The one big ogre constantly painted by the copyright owner community when facing the prospect of such a comprehensive change to our current copyright regime is the one of 'uncertainty'. Jose Borghino, policy director for the International Publishers Association, condemned the ALRC's recommendation and noted that even in the US fair use 'does not offer certainty for investors in content or anyone else'. The Australian Publishers Association says much the same thing. (Publishers Weekly, Feb 14, 2014).

The ALRC has a lot to say about this, because you can tell it upsets them. Let me quote their response in full:

'Many have expressed concern that fair use may harm rights holders because it is uncertain. The ALRC recognises the importance of having copyright exceptions that are certain in scope. This is important for rights holders, as confidence in exploiting their rights underlies incentives to creation. It is also important for users, who should also be confident that they can make new and productive use of copyright material without a licence where this is appropriate.

Concern about uncertainty comes from an important and positive feature of fair use— its flexibility. Fair use differs from most current exceptions to copyright in that it is a broad standard that incorporates principles, rather than a detailed prescriptive rule. Law that incorporates principles or standards is generally more flexible than prescriptive rules, and can adapt to new technologies and services. A fair use exception would not need to be amended to account for the fact that consumers now use tablets and store purchased copies of copyright material in personal digital lockers in the cloud.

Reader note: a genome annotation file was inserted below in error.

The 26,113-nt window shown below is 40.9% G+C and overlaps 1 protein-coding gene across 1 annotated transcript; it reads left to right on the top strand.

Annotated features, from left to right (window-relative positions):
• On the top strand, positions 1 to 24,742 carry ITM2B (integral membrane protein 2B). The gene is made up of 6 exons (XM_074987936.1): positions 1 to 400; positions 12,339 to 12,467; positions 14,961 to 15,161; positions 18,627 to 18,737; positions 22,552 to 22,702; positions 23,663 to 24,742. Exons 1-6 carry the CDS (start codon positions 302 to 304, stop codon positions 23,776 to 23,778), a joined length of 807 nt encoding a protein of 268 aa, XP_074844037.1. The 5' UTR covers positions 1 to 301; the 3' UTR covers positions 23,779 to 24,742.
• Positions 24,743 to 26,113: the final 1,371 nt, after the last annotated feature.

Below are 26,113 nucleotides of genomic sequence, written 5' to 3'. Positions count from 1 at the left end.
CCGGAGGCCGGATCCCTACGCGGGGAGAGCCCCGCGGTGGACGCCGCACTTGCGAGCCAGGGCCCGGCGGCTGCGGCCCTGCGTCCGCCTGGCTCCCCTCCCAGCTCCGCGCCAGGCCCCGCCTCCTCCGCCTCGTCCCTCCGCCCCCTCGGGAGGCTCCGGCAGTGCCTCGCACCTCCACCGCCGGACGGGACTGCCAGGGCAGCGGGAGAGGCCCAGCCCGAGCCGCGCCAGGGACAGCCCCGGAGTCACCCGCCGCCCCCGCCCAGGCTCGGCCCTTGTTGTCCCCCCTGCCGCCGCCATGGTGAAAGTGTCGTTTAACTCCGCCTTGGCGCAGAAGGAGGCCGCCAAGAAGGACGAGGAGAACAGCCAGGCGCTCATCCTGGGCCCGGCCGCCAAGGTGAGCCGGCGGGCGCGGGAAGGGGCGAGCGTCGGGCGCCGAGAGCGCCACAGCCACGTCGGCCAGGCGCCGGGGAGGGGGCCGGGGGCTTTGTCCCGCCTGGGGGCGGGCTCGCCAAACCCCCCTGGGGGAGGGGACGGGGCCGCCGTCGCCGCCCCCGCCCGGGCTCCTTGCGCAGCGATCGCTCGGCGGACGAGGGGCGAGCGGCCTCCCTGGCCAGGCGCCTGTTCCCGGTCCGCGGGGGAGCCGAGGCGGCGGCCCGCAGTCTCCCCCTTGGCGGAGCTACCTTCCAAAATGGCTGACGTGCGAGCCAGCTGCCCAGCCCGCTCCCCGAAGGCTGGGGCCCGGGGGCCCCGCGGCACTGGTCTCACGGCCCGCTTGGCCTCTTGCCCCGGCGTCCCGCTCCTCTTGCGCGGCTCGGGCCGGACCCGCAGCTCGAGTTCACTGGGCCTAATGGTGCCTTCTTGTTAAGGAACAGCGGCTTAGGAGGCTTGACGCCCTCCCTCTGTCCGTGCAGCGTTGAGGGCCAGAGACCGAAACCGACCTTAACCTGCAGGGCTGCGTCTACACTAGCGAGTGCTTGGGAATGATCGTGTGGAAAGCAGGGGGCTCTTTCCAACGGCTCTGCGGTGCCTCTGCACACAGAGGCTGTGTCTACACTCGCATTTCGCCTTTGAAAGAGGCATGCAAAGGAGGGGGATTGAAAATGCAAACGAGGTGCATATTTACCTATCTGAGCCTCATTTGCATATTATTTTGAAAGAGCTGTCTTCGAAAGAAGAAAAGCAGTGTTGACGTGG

Although standards are generally less certain in scope than detailed rules, a clear principled standard is more certain than an unclear complex rule. The Report recommends replacing many complex prescriptive exceptions with one clear and more certain standard—fair use.

The standard recommended by the ALRC is not novel or untested. Fair use builds on Australia’s fair dealing exceptions, it has been applied in US courts for decades, and it is built on common law copyright principles that date back to the eighteenth century. If fair use is uncertain, this does not seem to have greatly inhibited the creation of films, music, books and other material in the world’s largest exporter of cultural goods, the United States'. (Summary Report, p13)

It would be nice if all industry leaders would just take the time to actually read this important and measured report, engage their brains and bring their knowledge and appreciation of these critical issues up to speed.

The future is going to depend on dialogue and cooperation and voluntary licenses negotiated in good faith. Legacy conflicts belong to yesterday.